SSDI benefits are meant for adults who become disabled and unable to work for at least one year. Benefits are only available to those who have paid a sufficient amount into the system (through payroll taxes), and have not yet reached retirement age. Dependents of people receiving SSDI may qualify for benefits as well. SSI serves a different purpose. It is designed for disabled people with little or no income, regardless of whether they have paid anything into the system.11


What is an interdiction?  An interdiction is a legal process where a court is asked to determine, from testimony and other evidence presented, whether a person is unable, due to an infirmity, to consistently make decisions regarding his person and/or his property, or to communicate those decisions. If such a finding is made, the court appoints someone to make these decisions for him.12

What is a full interdiction? A full interdiction occurs when a court determines that the individual is incapable of consistently making decisions about his person and his property.13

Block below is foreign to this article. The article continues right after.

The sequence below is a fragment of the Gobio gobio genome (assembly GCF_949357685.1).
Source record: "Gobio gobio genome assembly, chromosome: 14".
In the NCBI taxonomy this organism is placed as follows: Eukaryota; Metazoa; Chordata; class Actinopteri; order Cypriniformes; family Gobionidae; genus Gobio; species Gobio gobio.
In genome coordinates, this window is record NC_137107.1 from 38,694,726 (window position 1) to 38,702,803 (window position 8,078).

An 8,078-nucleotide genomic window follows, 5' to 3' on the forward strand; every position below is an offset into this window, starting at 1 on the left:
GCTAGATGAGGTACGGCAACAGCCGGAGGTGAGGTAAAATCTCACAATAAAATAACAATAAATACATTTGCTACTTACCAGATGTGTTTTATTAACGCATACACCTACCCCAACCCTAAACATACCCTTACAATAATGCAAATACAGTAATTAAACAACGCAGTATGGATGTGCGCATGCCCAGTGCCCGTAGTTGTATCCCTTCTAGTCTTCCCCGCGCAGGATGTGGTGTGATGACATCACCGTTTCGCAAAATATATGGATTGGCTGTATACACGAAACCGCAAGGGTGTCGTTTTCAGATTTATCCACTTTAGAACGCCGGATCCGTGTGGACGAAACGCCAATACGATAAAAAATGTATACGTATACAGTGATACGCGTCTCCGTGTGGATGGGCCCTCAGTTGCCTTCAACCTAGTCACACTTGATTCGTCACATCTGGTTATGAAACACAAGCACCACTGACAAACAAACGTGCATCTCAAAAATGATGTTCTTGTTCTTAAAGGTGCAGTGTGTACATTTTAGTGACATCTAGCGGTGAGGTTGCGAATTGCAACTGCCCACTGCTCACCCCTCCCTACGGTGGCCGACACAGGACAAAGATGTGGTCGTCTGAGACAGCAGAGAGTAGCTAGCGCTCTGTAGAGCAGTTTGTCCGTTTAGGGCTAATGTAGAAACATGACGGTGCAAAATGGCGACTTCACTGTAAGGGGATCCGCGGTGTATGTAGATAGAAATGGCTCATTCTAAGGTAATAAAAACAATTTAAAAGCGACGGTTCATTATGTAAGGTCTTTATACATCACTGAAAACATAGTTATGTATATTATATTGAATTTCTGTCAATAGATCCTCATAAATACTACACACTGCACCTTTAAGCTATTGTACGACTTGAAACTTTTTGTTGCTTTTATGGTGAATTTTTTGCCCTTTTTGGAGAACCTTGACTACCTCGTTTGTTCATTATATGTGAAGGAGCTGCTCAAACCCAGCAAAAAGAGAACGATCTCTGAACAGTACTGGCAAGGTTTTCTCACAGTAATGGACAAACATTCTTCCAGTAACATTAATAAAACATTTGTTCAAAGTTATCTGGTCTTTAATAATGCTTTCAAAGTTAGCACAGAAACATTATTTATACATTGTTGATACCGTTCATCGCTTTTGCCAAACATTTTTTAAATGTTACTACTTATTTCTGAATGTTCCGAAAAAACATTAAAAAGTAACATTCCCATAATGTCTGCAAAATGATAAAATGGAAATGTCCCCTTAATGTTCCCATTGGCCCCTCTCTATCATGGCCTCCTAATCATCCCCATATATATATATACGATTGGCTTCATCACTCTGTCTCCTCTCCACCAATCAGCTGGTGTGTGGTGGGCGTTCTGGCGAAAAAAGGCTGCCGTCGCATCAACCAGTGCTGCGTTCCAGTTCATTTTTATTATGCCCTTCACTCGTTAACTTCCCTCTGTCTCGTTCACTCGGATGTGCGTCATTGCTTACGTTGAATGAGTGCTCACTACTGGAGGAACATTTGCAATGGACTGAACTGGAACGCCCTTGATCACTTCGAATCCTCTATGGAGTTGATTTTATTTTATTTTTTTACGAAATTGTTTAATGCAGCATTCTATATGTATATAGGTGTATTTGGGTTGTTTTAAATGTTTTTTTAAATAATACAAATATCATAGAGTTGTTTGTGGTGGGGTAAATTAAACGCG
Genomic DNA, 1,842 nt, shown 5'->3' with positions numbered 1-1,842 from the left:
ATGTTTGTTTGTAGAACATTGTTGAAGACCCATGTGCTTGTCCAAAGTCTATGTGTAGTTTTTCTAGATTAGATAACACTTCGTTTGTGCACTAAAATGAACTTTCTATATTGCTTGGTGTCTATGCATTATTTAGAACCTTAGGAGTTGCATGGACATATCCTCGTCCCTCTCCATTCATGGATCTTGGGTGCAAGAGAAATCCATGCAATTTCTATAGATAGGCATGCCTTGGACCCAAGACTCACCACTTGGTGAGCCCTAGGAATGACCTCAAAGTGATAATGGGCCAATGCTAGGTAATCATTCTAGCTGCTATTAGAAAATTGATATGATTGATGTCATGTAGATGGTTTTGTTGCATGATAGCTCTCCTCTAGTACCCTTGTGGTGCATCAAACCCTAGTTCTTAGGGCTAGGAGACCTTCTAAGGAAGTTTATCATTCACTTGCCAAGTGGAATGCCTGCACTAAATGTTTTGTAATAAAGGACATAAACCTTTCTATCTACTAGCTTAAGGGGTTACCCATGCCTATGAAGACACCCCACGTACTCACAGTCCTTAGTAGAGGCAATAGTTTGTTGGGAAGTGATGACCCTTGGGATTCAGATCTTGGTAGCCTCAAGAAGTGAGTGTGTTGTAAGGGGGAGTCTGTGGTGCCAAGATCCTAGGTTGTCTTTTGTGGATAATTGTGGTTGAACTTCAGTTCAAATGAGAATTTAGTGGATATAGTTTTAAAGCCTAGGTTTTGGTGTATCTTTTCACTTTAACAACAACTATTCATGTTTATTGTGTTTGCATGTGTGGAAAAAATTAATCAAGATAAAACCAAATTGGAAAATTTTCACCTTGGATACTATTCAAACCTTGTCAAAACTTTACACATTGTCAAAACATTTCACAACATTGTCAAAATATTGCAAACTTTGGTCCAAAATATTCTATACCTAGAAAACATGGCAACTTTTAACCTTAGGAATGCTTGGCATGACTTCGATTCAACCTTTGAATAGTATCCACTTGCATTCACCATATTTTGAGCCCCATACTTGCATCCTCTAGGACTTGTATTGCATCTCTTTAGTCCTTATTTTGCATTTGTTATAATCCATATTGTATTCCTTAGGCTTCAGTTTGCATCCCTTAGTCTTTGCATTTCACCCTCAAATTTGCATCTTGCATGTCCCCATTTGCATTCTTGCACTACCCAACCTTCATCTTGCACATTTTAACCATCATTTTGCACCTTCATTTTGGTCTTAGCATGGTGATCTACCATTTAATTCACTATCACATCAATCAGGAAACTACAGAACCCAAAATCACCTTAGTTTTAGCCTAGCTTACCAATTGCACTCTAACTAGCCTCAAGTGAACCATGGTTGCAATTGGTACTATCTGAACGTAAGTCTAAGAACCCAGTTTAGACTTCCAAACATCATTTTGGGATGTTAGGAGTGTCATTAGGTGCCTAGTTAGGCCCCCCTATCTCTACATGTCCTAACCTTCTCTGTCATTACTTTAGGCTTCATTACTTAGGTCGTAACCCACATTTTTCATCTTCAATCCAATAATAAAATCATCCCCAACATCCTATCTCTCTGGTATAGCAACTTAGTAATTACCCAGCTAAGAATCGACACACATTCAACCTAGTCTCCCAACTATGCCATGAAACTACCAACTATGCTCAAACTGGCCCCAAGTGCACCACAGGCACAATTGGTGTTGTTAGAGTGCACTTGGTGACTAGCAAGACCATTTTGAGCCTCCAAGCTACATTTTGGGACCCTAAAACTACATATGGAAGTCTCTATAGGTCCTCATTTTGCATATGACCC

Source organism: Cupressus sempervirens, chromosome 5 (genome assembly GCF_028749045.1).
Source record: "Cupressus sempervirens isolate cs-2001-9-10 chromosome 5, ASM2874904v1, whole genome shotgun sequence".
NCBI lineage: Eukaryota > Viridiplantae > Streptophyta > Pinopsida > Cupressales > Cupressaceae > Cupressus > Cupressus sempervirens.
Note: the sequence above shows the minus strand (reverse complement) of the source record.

What is a limited interdiction? A limited interdiction occurs when a court determines that the individual is incapable of consistently making decisions about his person or his property, or some part of either. For example, a person may be making sound decisions about his medical care or where he will live, but due to some infirmity, such as dementia, cannot handle his money.14

What is the legal effect of interdiction? A. A full interdict lacks capacity to make a juridical act. A juridical act is a lawful act or expression of will intended to have legal consequences. For example, a full interdict does not have the capacity to enter into or sign a contract. A limited interdict lacks capacity to make a juridical act pertaining to the property or aspects of personal care that the judgment of limited interdiction places under the authority of his curator. A judgment of interdiction may preserve some rights for the interdict.15